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Nonresidential Construction Primed for Strong Second Half in 2014

Issue 8   Second Quarter 2014

The economy appears to be back on track after a brutal winter derailed recovery efforts in the first quarter. According to the preliminary estimate from the Bureau of Economic Analysis, the U.S. economy expanded at a 4.0 percent pace during the second quarter of 2014 on an annualized basis. Robust second quarter growth was primarily driven by higher consumer and business spending as well as by an uptick in inventory investment. However, the data appear far less inspiring when one considers the first half of the year, which only saw 1 percent growth on an annualized basis. That said, the rebound from the dismal first quarter was broad-based; Federal Government spending was the only segment that contracted during the second quarter.

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Might As Well Forecast the Weather

Issue 7   First Quarter 2014

Any momentum garnered during the final sixth months of 2013 was stymied by the brutal winter of 2013-14. According to the preliminary estimate from the Bureau of Economic Analysis, the U.S. economy expanded at a 0.1 percent pace during the year's initial quarter. That estimate is subject to revision and could conceivably be revised into negative territory. Thankfully, most economic indicators indicate that both consumer spending and total production have already rebounded from their sluggish first quarter pace. Unfortunately, indications of forward momentum in nonresidential construction spending have been scarcer.

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Private and Public Nonresidential Construction Recovery Remains Sporadic

Issue 6   Fourth Quarter 2013

The U.S. economy has now entered its sixth year of economic recovery. During the fourth quarter of 2013, the U.S. economy expanded again, this time at a 3.2 percent annualized rate. 2013 will not go down in history as a great year for the U.S. economy, and tax increases, sequestration, and a still sluggish global economy are all partially to blame for this result. That said, economic momentum developed over the course of the year and 2013's final six months were reasonably encouraging.

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Private and Public Nonresidential Construction Continues Sluggish Growth

Issue 5   Third Quarter 2013

The U.S. economy has now entered its fifth year of economic recovery. During the recently completed third quarter, the U.S. economy expanded again, this time at a 2.8 percent annualized rate - well ahead of expectations. This GDP release, however, represents the last piece of information regarding U.S. output and nonresidential fixed investment that is untouched by the federal government shutdown in October and the most recent debt ceiling debate. Of course, September economic activity could have been impacted by rising uncertainty as the October 1st budgetary deadline approached.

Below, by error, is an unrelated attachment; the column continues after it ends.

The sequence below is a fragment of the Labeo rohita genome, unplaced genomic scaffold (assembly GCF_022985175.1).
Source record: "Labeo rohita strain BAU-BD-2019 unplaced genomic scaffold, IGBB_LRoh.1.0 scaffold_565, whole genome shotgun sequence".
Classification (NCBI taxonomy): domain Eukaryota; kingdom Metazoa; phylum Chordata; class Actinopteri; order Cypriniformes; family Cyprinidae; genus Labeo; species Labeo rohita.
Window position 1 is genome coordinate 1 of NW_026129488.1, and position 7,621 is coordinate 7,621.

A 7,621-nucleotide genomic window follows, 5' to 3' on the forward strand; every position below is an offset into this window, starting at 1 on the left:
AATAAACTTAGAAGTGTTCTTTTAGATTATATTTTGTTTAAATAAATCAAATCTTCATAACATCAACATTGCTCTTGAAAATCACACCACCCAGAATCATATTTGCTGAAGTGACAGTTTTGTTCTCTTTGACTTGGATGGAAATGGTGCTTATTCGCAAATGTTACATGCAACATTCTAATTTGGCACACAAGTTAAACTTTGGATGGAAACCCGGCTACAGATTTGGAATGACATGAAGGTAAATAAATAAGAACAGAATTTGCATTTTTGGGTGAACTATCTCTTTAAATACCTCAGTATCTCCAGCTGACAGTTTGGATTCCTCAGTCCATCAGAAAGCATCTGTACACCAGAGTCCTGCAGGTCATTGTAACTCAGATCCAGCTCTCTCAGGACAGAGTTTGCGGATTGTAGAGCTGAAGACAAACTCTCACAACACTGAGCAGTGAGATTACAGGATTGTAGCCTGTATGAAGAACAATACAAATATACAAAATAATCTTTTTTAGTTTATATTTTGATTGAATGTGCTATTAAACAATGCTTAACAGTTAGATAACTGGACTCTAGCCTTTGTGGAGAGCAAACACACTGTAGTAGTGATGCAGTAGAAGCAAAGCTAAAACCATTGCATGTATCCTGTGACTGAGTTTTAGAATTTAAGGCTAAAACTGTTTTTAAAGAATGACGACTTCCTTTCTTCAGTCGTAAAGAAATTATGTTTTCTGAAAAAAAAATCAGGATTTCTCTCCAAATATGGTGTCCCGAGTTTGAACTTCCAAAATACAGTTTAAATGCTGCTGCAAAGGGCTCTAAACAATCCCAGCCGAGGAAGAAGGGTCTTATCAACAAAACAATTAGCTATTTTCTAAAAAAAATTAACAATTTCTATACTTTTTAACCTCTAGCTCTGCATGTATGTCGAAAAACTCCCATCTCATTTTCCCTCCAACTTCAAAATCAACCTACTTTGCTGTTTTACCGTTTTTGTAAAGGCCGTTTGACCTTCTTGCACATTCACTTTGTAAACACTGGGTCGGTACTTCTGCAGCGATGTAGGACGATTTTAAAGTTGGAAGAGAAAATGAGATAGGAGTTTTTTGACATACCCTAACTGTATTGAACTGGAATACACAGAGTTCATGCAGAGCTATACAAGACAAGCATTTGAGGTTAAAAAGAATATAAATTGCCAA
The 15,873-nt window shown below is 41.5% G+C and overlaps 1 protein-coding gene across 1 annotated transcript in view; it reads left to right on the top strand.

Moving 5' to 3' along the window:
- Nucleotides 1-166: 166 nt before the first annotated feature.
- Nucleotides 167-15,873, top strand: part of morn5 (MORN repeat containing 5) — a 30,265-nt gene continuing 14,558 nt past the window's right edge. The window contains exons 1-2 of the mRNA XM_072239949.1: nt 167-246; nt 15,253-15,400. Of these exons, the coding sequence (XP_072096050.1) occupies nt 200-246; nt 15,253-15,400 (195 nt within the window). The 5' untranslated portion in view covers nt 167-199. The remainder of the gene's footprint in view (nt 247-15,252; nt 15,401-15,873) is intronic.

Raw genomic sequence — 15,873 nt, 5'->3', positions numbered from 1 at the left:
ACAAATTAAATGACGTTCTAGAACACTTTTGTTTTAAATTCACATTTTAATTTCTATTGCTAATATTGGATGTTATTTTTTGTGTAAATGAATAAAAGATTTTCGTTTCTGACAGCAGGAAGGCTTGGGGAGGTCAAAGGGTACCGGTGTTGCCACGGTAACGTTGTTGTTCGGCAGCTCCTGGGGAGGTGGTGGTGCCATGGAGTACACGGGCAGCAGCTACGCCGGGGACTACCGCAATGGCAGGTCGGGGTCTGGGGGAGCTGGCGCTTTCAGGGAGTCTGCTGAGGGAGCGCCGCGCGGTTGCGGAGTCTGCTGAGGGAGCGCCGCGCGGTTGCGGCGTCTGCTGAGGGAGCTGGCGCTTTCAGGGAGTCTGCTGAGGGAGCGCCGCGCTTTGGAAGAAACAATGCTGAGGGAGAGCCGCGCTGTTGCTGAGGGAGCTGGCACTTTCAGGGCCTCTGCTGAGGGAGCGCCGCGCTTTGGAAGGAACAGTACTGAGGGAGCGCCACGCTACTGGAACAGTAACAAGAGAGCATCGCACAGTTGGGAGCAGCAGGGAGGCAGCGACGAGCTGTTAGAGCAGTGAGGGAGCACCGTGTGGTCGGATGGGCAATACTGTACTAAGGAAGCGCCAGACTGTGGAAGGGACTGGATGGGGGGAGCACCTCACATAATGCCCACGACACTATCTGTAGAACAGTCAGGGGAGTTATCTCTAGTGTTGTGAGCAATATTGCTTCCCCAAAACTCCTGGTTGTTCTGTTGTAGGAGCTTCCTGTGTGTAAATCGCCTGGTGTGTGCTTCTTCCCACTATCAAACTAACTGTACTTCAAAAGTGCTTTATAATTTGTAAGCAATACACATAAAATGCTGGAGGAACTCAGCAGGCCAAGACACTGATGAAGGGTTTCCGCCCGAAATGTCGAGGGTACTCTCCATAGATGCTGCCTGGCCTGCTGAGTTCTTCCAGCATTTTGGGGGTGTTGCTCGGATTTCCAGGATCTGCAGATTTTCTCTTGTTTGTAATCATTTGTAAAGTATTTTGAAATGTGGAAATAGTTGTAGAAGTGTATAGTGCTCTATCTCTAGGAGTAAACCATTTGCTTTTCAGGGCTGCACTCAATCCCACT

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Private and Public Nonresidential Construction Exhibits Ongoing Lack of Momentum

Issue 4   Second Quarter 2013

The U.S. economy has now entered its fifth year of economic recovery. Second quarter gross domestic product surprised to the upside, expanding 1.7 percent on an annualized basis despite many forecasts indicating that the second quarter estimate would come in at less than 1 percent. Despite a macroeconomic context associated with a booming stock market and sixteen consecutive quarters of economic expansion, nonresidential construction continues to manifest a decided lack of spending momentum.

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Nonresidential Construction Recovery Restrained by Public Funding

Issue 3   First Quarter 2013

The U.S. economy outperformed expectations during the first quarter, led by a combination of rising stock prices and household wealth, an improving housing market, steady auto sales and engaged consumers. Admittedly, expectations coming into the quarter were low given increased taxes and what turned out to be legitimate concerns regarding sequestration. According to preliminary estimates, the economy expanded 2.5 percent on an annualized basis during 2013's initial three months, much better than the 0.4 percent annualized growth posted during 2012's final quarter.

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Nonresidential Construction Sector Flat in Fourth Quarter

Issue 2   Fourth Quarter 2012

The combination of electoral uncertainty, fears of a fall off the fiscal cliff, a sharp decline in defense outlays and negative adjustments to inventory produced a shrinking U.S. economy during last year's final quarter. Real gross domestic product decreased 0.1 percent at a seasonally adjusted annual rate in the fourth quarter, ending a growth streak for the U.S. economy that spanned 13 quarters. Overall annual economic growth tallied 2.2 percent in 2012, following a 1.8 percent annual increase in 2011.

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Nonresidential Construction's Recovery Has Stalled

Issue 1   Third Quarter 2012

During the third quarter of 2012, the U.S. economy expanded for a 13th consecutive quarter. Unfortunately, nonresidential construction has not been among the economic segments experiencing meaningful recovery. While the broader economy expanded at a 2 percent annualized rate during the third quarter, due in part to ongoing consumer spending growth, nonresidential investment declined 4.4 percent on an annualized basis following a modest 0.3 percent gain during the second.